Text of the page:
SANAA: Seven people were killed in clashes between army deserters and tribesmen in south Yemen on Monday, officials and residents said, in another sign of disorder in a country of multiple conflicts next to oil export giant Saudi Arabia.
Restoring security in Yemen is a priority for the United States and its Gulf allies to contain threats from al Qaeda militants and separatist tribes to Saudi Arabia and nearby sea lanes where oil tankers pass.
In a separate incident, tribesmen blew up the main Maarib oil pipeline in south Yemen only two weeks after it was repaired, the interior ministry said.
Local officials and residents reported the clash between deserters and tribesmen in the southern province of al-Bayda.
"Dozens of former members of the Republican Guard left their camp and entered Redaa city with their weapons and cars," one resident said. "They deserted their base and started extorting people before they eventually assaulted a resident," he said, prompting tribesmen to intervene to try and stop them.
A local government official said the soldiers had been demanding additional financial benefits which they said the government had promised them for fighting battles against al Qaeda militants in al-Bayda.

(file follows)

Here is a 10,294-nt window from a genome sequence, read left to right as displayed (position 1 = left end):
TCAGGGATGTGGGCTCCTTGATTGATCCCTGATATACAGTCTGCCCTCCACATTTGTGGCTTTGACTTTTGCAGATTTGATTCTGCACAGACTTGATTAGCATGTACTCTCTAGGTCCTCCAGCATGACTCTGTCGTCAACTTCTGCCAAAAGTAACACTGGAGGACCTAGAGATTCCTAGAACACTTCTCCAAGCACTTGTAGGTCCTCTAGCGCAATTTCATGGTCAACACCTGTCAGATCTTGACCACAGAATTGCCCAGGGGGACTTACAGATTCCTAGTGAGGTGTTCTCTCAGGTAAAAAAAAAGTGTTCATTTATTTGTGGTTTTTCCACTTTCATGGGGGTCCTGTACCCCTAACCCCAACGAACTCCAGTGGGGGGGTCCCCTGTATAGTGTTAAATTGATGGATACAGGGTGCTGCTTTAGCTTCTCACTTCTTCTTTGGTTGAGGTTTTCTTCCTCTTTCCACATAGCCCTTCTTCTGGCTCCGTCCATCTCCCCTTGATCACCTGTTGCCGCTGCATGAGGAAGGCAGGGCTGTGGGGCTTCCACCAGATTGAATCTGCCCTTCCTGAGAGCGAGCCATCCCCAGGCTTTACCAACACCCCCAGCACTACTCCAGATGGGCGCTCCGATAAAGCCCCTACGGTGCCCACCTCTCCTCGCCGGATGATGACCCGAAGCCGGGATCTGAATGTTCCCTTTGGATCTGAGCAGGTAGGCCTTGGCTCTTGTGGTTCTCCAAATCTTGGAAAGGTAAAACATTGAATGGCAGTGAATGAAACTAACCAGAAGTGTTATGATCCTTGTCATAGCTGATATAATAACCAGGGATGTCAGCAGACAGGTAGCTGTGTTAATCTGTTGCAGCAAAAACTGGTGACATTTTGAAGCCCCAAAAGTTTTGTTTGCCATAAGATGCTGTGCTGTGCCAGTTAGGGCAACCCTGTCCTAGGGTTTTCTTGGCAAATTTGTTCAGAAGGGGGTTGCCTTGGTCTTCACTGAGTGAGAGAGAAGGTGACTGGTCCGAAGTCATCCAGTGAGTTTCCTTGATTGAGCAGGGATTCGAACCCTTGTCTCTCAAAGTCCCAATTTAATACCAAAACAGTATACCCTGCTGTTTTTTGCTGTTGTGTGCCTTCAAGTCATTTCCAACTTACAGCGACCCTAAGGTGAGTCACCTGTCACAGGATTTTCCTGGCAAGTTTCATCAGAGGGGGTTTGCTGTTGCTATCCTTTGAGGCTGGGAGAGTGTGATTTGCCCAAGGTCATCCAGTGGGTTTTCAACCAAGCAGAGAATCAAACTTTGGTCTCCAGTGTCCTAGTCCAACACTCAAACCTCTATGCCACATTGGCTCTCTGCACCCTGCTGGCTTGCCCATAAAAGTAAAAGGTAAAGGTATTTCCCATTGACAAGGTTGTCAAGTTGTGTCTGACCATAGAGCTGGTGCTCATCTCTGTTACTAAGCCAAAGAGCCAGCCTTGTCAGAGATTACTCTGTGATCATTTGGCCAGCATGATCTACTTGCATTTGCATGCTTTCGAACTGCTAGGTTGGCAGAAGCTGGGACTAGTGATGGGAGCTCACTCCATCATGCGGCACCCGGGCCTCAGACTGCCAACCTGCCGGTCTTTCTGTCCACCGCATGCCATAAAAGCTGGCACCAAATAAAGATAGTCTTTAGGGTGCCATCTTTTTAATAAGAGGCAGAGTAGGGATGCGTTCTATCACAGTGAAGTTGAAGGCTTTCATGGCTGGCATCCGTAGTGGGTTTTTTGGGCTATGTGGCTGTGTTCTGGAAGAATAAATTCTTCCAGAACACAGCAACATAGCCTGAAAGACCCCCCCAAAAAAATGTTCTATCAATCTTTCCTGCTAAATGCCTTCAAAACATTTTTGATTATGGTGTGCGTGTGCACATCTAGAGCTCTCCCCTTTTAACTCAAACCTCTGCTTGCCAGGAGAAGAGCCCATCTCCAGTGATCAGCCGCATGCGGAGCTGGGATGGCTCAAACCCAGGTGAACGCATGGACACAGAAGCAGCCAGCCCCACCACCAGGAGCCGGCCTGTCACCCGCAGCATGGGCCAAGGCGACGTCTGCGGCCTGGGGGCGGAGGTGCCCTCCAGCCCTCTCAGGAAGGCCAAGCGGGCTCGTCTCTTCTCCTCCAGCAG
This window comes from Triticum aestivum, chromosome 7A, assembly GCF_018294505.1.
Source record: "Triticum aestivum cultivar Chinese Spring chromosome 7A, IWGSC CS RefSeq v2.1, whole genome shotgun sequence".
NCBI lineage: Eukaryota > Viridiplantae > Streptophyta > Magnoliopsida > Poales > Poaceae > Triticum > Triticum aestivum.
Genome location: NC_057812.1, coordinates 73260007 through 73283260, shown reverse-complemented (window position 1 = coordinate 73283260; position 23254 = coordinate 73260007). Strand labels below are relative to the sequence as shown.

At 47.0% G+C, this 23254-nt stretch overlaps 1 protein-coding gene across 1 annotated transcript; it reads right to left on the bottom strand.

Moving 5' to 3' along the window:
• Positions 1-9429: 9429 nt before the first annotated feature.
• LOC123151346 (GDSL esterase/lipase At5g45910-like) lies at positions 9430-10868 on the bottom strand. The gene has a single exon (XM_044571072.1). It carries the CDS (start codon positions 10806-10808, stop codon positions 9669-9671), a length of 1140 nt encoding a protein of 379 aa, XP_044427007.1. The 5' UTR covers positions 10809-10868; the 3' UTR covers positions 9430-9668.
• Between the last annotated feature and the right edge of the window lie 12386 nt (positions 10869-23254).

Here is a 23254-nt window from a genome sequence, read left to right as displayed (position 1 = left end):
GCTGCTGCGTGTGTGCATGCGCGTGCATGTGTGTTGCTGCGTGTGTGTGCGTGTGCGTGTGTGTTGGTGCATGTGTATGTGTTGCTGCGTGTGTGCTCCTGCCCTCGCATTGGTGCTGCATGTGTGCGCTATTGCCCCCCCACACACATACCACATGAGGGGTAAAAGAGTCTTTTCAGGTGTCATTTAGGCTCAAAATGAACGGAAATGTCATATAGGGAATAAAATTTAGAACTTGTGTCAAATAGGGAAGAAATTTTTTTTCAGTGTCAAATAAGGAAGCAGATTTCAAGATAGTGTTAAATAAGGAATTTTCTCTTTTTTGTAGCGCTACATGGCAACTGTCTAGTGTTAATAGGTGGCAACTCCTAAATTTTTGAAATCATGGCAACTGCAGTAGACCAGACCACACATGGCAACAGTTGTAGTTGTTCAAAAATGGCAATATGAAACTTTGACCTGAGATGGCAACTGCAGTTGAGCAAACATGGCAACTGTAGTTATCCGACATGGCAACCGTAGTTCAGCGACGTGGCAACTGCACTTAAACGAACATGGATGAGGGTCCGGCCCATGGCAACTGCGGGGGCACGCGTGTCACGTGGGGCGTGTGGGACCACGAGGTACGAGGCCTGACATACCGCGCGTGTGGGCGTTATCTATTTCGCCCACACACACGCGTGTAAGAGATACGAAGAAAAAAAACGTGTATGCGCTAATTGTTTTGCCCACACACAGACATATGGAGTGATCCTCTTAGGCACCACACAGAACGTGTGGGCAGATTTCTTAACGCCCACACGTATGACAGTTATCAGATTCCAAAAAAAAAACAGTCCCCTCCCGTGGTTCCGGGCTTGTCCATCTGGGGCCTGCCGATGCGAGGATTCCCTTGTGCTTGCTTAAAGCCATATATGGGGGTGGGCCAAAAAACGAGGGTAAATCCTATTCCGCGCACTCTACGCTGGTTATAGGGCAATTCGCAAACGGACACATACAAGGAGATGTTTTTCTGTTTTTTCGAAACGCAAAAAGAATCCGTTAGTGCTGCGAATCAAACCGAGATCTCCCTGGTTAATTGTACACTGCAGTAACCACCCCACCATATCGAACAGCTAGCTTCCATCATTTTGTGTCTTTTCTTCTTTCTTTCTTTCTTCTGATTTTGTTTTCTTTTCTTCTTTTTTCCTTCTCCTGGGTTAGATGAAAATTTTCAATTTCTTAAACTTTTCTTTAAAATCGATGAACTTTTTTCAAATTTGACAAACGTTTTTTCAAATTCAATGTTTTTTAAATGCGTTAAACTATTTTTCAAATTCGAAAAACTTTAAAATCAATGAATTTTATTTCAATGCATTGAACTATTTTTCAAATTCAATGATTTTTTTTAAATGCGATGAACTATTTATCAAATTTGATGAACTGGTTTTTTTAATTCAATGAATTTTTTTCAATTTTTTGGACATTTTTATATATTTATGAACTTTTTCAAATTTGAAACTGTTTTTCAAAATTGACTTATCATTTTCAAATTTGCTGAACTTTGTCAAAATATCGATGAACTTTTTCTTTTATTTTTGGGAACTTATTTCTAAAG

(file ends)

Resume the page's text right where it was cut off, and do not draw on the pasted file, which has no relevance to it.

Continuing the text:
He said four soldiers and three armed tribesmen were killed in the clashes.
In December, President Abd-Rabbu Mansour Hadi ordered an overhaul of the military to try and unify ranks split between allies and foes of his predecessor, Ali Abdullah Saleh, who was ousted last year by mass protests but remains influential.
Hadi's overhaul entails restructuring the armed forces into four major units and abolishing the Republican Guard, an elite force headed by Brigadier General Ahmed Saleh, the former president's son and one of Hadi's adversaries.
A U.N. Security Council monthly forecast report published on March 28 was skeptical of Hadi's ability to bring the armed forces under one umbrella.
"While Hadi issued presidential decrees in December 2012 aiming to centralise the armed forces, many agree that he has yet to unify and maintain them under his control," it said.
An interior ministry official said Obeida tribesmen had blown up the Maarib pipeline that brings crude oil from the Safer field to Ras Isa port on the Red Sea.
A protracted closure of the line during an anti-Saleh uprising in 2011 forced Yemen's biggest refinery at Aden, the main southern port, to close, leaving the country dependent on fuel donations from Saudi Arabia and imports.
Yemen's oil and gas pipelines have been repeatedly sabotaged by Islamist militants and disgruntled tribesmen since anti-Saleh protests created a power vacuum. Fuel shortages resulted and export earnings vital to impoverished Yemen plunged.